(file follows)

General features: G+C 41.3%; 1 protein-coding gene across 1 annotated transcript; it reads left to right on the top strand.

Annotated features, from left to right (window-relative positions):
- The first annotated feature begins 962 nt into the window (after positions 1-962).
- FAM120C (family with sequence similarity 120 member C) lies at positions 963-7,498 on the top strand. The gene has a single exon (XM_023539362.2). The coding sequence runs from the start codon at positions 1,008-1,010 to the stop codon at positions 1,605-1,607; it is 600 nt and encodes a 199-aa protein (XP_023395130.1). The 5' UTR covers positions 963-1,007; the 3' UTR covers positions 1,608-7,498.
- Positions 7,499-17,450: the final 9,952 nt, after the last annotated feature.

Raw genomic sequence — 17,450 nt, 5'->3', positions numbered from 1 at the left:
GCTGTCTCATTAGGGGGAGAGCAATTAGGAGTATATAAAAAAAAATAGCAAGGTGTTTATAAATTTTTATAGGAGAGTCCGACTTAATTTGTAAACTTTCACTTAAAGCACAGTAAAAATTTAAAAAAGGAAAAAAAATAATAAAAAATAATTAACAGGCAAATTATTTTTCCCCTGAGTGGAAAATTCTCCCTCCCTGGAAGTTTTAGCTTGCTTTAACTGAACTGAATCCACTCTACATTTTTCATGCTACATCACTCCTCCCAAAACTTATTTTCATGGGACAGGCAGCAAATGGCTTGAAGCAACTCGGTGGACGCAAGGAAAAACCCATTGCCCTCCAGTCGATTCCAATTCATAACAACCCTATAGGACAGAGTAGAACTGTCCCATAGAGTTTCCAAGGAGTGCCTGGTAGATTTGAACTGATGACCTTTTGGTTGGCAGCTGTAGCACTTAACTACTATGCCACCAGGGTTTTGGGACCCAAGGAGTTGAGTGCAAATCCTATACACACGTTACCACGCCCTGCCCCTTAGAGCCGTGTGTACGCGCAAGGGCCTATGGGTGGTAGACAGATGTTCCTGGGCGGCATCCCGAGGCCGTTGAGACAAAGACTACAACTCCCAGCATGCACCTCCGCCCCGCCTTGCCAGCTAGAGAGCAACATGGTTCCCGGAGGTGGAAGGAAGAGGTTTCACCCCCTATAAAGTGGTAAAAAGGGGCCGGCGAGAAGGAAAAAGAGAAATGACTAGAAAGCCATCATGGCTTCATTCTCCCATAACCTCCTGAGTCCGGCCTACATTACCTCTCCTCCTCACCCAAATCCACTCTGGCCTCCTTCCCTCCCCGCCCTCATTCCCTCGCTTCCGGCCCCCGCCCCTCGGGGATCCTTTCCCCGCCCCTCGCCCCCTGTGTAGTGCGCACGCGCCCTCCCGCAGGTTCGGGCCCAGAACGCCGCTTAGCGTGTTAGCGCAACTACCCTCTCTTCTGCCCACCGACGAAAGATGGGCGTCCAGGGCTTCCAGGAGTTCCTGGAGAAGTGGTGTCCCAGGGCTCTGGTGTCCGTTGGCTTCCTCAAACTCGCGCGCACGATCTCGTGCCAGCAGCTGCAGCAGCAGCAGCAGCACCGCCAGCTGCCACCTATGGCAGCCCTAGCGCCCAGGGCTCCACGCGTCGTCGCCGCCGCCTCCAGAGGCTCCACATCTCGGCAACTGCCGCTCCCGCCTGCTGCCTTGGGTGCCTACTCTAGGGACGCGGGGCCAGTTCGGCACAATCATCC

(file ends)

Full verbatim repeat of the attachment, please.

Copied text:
General features: G+C 41.3%; 1 protein-coding gene across 1 annotated transcript; it reads left to right on the top strand.

Annotated features, from left to right (window-relative positions):
- The first annotated feature begins 962 nt into the window (after positions 1-962).
- FAM120C (family with sequence similarity 120 member C) lies at positions 963-7,498 on the top strand. The gene has a single exon (XM_023539362.2). The coding sequence runs from the start codon at positions 1,008-1,010 to the stop codon at positions 1,605-1,607; it is 600 nt and encodes a 199-aa protein (XP_023395130.1). The 5' UTR covers positions 963-1,007; the 3' UTR covers positions 1,608-7,498.
- Positions 7,499-17,450: the final 9,952 nt, after the last annotated feature.

Raw genomic sequence — 17,450 nt, 5'->3', positions numbered from 1 at the left:
GCTGTCTCATTAGGGGGAGAGCAATTAGGAGTATATAAAAAAAAATAGCAAGGTGTTTATAAATTTTTATAGGAGAGTCCGACTTAATTTGTAAACTTTCACTTAAAGCACAGTAAAAATTTAAAAAAGGAAAAAAAATAATAAAAAATAATTAACAGGCAAATTATTTTTCCCCTGAGTGGAAAATTCTCCCTCCCTGGAAGTTTTAGCTTGCTTTAACTGAACTGAATCCACTCTACATTTTTCATGCTACATCACTCCTCCCAAAACTTATTTTCATGGGACAGGCAGCAAATGGCTTGAAGCAACTCGGTGGACGCAAGGAAAAACCCATTGCCCTCCAGTCGATTCCAATTCATAACAACCCTATAGGACAGAGTAGAACTGTCCCATAGAGTTTCCAAGGAGTGCCTGGTAGATTTGAACTGATGACCTTTTGGTTGGCAGCTGTAGCACTTAACTACTATGCCACCAGGGTTTTGGGACCCAAGGAGTTGAGTGCAAATCCTATACACACGTTACCACGCCCTGCCCCTTAGAGCCGTGTGTACGCGCAAGGGCCTATGGGTGGTAGACAGATGTTCCTGGGCGGCATCCCGAGGCCGTTGAGACAAAGACTACAACTCCCAGCATGCACCTCCGCCCCGCCTTGCCAGCTAGAGAGCAACATGGTTCCCGGAGGTGGAAGGAAGAGGTTTCACCCCCTATAAAGTGGTAAAAAGGGGCCGGCGAGAAGGAAAAAGAGAAATGACTAGAAAGCCATCATGGCTTCATTCTCCCATAACCTCCTGAGTCCGGCCTACATTACCTCTCCTCCTCACCCAAATCCACTCTGGCCTCCTTCCCTCCCCGCCCTCATTCCCTCGCTTCCGGCCCCCGCCCCTCGGGGATCCTTTCCCCGCCCCTCGCCCCCTGTGTAGTGCGCACGCGCCCTCCCGCAGGTTCGGGCCCAGAACGCCGCTTAGCGTGTTAGCGCAACTACCCTCTCTTCTGCCCACCGACGAAAGATGGGCGTCCAGGGCTTCCAGGAGTTCCTGGAGAAGTGGTGTCCCAGGGCTCTGGTGTCCGTTGGCTTCCTCAAACTCGCGCGCACGATCTCGTGCCAGCAGCTGCAGCAGCAGCAGCAGCACCGCCAGCTGCCACCTATGGCAGCCCTAGCGCCCAGGGCTCCACGCGTCGTCGCCGCCGCCTCCAGAGGCTCCACATCTCGGCAACTGCCGCTCCCGCCTGCTGCCTTGGGTGCCTACTCTAGGGACGCGGGGCCAGTTCGGCACAATCATCC